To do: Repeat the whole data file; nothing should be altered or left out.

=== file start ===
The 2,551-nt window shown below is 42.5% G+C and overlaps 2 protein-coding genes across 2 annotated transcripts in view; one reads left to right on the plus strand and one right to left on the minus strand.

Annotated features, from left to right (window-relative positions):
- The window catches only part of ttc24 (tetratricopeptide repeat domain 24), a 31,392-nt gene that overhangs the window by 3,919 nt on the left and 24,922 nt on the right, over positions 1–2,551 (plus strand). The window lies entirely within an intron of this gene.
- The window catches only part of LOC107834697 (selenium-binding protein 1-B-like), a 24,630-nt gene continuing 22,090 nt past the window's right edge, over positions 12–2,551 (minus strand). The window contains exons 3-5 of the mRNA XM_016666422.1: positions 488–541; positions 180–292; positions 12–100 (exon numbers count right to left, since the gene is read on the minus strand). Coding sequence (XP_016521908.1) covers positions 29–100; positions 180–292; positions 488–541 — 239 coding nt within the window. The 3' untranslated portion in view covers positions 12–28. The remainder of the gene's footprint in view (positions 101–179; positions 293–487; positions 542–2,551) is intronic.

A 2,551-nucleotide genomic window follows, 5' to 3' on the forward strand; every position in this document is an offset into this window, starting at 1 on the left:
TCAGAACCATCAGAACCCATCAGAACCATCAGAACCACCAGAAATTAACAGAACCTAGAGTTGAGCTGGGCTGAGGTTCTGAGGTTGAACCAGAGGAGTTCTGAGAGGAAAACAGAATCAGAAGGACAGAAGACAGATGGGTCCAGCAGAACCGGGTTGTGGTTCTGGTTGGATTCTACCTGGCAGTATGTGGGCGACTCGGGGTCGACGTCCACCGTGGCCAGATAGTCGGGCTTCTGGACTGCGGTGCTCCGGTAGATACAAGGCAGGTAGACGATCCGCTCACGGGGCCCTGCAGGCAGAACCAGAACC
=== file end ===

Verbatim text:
The 2,551-nt window shown below is 42.5% G+C and overlaps 2 protein-coding genes across 2 annotated transcripts in view; one reads left to right on the plus strand and one right to left on the minus strand.

Annotated features, from left to right (window-relative positions):
- The window catches only part of ttc24 (tetratricopeptide repeat domain 24), a 31,392-nt gene that overhangs the window by 3,919 nt on the left and 24,922 nt on the right, over positions 1–2,551 (plus strand). The window lies entirely within an intron of this gene.
- The window catches only part of LOC107834697 (selenium-binding protein 1-B-like), a 24,630-nt gene continuing 22,090 nt past the window's right edge, over positions 12–2,551 (minus strand). The window contains exons 3-5 of the mRNA XM_016666422.1: positions 488–541; positions 180–292; positions 12–100 (exon numbers count right to left, since the gene is read on the minus strand). Coding sequence (XP_016521908.1) covers positions 29–100; positions 180–292; positions 488–541 — 239 coding nt within the window. The 3' untranslated portion in view covers positions 12–28. The remainder of the gene's footprint in view (positions 101–179; positions 293–487; positions 542–2,551) is intronic.

A 2,551-nucleotide genomic window follows, 5' to 3' on the forward strand; every position in this document is an offset into this window, starting at 1 on the left:
TCAGAACCATCAGAACCCATCAGAACCATCAGAACCACCAGAAATTAACAGAACCTAGAGTTGAGCTGGGCTGAGGTTCTGAGGTTGAACCAGAGGAGTTCTGAGAGGAAAACAGAATCAGAAGGACAGAAGACAGATGGGTCCAGCAGAACCGGGTTGTGGTTCTGGTTGGATTCTACCTGGCAGTATGTGGGCGACTCGGGGTCGACGTCCACCGTGGCCAGATAGTCGGGCTTCTGGACTGCGGTGCTCCGGTAGATACAAGGCAGGTAGACGATCCGCTCACGGGGCCCTGCAGGCAGAACCAGAACC